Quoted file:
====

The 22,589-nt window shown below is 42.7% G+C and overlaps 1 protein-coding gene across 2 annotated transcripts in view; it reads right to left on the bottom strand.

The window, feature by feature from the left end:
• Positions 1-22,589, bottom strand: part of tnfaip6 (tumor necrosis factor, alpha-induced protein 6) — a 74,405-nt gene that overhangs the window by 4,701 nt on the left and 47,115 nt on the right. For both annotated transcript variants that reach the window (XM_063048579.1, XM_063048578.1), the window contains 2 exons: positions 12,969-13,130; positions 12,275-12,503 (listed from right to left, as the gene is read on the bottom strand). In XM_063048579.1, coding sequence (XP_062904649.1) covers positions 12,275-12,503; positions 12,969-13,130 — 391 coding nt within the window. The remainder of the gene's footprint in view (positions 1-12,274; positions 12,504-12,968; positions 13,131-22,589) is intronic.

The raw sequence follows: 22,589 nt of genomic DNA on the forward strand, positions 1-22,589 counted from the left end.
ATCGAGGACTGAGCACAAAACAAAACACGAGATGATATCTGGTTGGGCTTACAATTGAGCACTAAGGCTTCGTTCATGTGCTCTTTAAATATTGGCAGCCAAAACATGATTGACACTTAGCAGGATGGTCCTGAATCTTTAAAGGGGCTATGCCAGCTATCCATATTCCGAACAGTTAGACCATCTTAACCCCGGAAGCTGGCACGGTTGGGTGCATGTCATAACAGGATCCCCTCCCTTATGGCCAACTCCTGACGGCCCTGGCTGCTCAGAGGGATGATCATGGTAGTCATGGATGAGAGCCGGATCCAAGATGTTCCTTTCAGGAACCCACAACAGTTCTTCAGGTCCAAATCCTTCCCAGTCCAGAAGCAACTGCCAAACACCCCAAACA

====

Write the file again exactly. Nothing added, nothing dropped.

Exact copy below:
The 22,589-nt window shown below is 42.7% G+C and overlaps 1 protein-coding gene across 2 annotated transcripts in view; it reads right to left on the bottom strand.

The window, feature by feature from the left end:
• Positions 1-22,589, bottom strand: part of tnfaip6 (tumor necrosis factor, alpha-induced protein 6) — a 74,405-nt gene that overhangs the window by 4,701 nt on the left and 47,115 nt on the right. For both annotated transcript variants that reach the window (XM_063048579.1, XM_063048578.1), the window contains 2 exons: positions 12,969-13,130; positions 12,275-12,503 (listed from right to left, as the gene is read on the bottom strand). In XM_063048579.1, coding sequence (XP_062904649.1) covers positions 12,275-12,503; positions 12,969-13,130 — 391 coding nt within the window. The remainder of the gene's footprint in view (positions 1-12,274; positions 12,504-12,968; positions 13,131-22,589) is intronic.

The raw sequence follows: 22,589 nt of genomic DNA on the forward strand, positions 1-22,589 counted from the left end.
ATCGAGGACTGAGCACAAAACAAAACACGAGATGATATCTGGTTGGGCTTACAATTGAGCACTAAGGCTTCGTTCATGTGCTCTTTAAATATTGGCAGCCAAAACATGATTGACACTTAGCAGGATGGTCCTGAATCTTTAAAGGGGCTATGCCAGCTATCCATATTCCGAACAGTTAGACCATCTTAACCCCGGAAGCTGGCACGGTTGGGTGCATGTCATAACAGGATCCCCTCCCTTATGGCCAACTCCTGACGGCCCTGGCTGCTCAGAGGGATGATCATGGTAGTCATGGATGAGAGCCGGATCCAAGATGTTCCTTTCAGGAACCCACAACAGTTCTTCAGGTCCAAATCCTTCCCAGTCCAGAAGCAACTGCCAAACACCCCAAACA